Bayer Starts Life-Science ReorganizationNaomi Kresge and Makiko Kitamura
Bayer AG, Germany’s biggest drugmaker, is starting an almost yearlong reorganization as it prepares to list its MaterialScience plastics unit on the stock market.
The plans will affect Bayer’s other entities including the HealthCare and CropScience units and its service and holding companies, though decisions haven’t been made on specific changes, said Guenter Forneck, a spokesman for Leverkusen, Germany-based Bayer. The reorganization, due to be completed in January 2016, was announced Wednesday in a letter to employees.
“We will be a pure life-sciences company and must organize ourselves as such” after MaterialScience is listed, Forneck said by phone. Bayer hasn’t decided whether to do a spinoff or an initial public offering. It has set a target of mid-2016, at the latest, for a listing.
Bayer is exiting the plastics business to focus on more profitable pharmaceuticals and crop chemicals and seeds. Proceeds from the listing would provide funds for acquisitions in health care, analysts have said. The company bought Merck & Co.’s over-the-counter drug business for $14.2 billion last year, and Chief Executive Officer Marijn Dekkers has also expressed interest in acquiring veterinary medicines.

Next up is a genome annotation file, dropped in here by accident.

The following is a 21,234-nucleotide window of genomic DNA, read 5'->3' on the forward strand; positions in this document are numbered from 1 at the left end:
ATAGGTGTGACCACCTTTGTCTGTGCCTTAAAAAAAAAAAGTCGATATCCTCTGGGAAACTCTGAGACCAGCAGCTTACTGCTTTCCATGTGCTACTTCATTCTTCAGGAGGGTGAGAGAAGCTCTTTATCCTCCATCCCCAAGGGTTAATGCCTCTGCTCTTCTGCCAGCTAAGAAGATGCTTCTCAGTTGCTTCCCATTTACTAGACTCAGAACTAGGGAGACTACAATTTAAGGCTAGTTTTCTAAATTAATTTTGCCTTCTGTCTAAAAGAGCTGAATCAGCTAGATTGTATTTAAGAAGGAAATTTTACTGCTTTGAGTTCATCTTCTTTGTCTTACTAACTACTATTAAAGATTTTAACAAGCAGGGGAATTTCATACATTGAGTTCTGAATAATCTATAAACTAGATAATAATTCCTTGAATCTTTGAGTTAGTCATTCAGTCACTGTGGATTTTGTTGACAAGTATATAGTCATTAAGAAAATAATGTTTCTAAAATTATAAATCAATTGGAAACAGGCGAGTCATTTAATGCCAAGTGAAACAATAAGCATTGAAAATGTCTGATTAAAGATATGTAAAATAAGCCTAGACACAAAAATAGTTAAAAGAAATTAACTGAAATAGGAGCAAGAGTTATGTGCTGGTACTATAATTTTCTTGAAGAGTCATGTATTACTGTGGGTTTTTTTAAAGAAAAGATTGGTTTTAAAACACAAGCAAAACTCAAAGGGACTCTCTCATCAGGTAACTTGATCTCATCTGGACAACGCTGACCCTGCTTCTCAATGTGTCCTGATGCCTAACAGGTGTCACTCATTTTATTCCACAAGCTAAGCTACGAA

MaterialScience is worth about 10.3 billion euros ($11.7 billion), including technology that reduces energy costs and other spending in the manufacturing of plastics, said Fabian Wenner, an analyst at Kepler Cheuvreux in Zurich. A spinoff or sale in two parts instead of a stock listing is also a possibility, he said.
“It’s a necessary step” that will improve Bayer’s profit margin, said Wenner, who expects a listing to occur in the autumn. “This will result in a more efficient and leaner organization to make things work more quickly.”
Bayer is also exploring a sale of its diabetes device business, people familiar with the matter said in November.